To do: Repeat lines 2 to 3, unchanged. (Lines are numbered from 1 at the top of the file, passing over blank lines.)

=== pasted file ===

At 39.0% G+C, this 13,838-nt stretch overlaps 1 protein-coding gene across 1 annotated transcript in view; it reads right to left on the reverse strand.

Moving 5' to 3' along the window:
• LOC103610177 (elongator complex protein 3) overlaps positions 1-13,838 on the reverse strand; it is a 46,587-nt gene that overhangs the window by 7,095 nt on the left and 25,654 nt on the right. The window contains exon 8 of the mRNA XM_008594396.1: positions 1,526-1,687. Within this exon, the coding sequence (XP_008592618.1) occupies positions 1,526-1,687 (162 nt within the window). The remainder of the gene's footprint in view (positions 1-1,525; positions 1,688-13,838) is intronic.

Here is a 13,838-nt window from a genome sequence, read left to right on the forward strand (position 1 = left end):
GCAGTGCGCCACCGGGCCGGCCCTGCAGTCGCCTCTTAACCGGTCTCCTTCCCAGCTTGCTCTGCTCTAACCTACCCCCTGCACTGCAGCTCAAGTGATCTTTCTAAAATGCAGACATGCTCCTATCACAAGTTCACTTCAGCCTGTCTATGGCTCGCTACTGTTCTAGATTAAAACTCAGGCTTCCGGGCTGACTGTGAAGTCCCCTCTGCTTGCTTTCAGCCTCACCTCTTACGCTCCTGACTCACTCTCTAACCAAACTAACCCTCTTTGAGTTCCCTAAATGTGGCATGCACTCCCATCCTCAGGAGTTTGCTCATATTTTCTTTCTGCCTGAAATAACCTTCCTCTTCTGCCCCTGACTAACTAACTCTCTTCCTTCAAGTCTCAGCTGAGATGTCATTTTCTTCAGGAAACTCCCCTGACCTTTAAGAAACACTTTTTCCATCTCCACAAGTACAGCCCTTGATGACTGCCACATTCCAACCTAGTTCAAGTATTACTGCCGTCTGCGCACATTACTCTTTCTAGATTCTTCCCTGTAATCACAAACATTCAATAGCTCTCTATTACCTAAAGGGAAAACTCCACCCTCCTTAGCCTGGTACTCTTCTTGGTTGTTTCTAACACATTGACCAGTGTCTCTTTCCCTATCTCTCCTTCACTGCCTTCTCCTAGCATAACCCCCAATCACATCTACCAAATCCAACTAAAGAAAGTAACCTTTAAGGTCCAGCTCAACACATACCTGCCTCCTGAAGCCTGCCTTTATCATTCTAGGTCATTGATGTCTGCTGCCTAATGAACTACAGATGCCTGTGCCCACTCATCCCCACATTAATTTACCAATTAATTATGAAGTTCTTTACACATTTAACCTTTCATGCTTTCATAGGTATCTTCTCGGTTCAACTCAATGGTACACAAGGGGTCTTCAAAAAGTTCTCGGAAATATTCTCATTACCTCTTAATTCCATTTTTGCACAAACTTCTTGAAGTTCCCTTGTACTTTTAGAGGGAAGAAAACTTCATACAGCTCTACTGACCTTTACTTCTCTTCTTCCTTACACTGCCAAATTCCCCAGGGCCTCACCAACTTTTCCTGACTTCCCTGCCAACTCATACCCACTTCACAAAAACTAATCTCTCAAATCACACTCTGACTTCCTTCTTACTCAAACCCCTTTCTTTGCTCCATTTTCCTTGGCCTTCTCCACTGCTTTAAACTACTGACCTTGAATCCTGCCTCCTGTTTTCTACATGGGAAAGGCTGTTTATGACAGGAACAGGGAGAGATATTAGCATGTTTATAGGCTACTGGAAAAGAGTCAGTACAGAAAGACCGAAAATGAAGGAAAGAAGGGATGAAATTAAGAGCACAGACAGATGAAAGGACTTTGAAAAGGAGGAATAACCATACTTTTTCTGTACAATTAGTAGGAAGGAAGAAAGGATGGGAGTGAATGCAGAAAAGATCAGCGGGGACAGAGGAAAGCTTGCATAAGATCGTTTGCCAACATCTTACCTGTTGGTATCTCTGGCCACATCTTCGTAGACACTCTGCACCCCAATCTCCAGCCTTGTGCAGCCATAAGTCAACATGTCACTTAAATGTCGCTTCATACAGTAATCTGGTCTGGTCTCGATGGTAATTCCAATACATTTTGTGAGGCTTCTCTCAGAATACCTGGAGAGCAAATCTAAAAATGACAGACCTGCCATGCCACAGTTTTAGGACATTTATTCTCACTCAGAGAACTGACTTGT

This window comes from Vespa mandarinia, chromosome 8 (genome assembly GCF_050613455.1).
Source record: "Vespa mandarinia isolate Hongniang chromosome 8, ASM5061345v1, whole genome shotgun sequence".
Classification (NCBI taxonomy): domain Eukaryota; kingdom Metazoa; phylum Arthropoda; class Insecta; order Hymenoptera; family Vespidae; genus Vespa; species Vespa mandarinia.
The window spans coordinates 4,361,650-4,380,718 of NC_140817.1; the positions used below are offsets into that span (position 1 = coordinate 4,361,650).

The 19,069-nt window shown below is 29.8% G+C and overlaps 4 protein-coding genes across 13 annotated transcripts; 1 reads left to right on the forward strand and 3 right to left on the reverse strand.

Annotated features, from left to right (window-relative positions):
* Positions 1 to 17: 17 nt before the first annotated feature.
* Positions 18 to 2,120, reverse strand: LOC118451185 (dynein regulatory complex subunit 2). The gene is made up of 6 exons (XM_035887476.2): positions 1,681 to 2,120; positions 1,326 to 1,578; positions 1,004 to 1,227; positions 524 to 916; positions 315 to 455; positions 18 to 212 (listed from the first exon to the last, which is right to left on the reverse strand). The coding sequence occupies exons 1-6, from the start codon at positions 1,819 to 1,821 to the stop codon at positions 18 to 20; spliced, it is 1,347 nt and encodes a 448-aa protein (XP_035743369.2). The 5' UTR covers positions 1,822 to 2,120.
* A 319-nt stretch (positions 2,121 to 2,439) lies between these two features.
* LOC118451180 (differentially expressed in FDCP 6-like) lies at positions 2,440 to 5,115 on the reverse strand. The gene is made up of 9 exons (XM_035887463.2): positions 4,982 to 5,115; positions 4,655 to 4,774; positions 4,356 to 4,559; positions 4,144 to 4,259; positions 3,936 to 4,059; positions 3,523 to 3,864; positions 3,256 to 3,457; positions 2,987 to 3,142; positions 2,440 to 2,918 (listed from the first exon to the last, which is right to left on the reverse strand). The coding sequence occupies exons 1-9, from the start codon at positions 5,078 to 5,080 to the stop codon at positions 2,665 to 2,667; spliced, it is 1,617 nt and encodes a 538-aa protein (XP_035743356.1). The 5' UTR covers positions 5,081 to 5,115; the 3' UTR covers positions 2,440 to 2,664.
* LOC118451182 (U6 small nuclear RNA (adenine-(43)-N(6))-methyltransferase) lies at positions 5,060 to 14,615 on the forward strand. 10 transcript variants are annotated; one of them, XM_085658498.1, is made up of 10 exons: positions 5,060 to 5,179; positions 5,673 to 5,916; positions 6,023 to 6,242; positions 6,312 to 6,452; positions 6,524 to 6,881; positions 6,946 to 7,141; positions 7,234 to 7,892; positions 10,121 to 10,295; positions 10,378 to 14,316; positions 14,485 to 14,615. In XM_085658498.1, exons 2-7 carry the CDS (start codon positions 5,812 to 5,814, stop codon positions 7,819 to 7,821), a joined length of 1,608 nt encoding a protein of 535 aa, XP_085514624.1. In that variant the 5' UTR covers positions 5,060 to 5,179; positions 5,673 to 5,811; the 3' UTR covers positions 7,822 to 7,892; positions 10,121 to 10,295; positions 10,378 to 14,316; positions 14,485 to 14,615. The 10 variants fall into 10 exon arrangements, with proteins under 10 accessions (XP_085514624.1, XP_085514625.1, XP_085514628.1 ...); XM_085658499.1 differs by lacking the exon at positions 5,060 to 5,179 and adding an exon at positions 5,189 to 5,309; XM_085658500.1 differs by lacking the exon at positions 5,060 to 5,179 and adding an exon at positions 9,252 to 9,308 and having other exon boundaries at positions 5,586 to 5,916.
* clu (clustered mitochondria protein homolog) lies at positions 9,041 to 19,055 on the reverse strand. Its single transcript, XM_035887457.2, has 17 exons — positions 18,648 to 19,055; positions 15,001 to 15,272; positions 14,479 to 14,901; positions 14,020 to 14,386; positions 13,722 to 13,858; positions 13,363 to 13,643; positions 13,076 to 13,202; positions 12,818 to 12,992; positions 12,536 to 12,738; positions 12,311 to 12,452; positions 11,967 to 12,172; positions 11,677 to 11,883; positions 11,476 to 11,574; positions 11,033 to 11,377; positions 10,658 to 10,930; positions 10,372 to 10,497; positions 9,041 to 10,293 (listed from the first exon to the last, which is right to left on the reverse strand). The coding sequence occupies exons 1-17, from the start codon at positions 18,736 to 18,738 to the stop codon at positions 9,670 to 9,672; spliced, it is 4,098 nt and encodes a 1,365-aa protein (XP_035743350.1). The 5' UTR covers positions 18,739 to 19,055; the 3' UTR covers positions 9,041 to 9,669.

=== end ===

Moving 5' to 3' along the window:
• LOC103610177 (elongator complex protein 3) overlaps positions 1-13,838 on the reverse strand; it is a 46,587-nt gene that overhangs the window by 7,095 nt on the left and 25,654 nt on the right. The window contains exon 8 of the mRNA XM_008594396.1: positions 1,526-1,687. Within this exon, the coding sequence (XP_008592618.1) occupies positions 1,526-1,687 (162 nt within the window). The remainder of the gene's footprint in view (positions 1-1,525; positions 1,688-13,838) is intronic.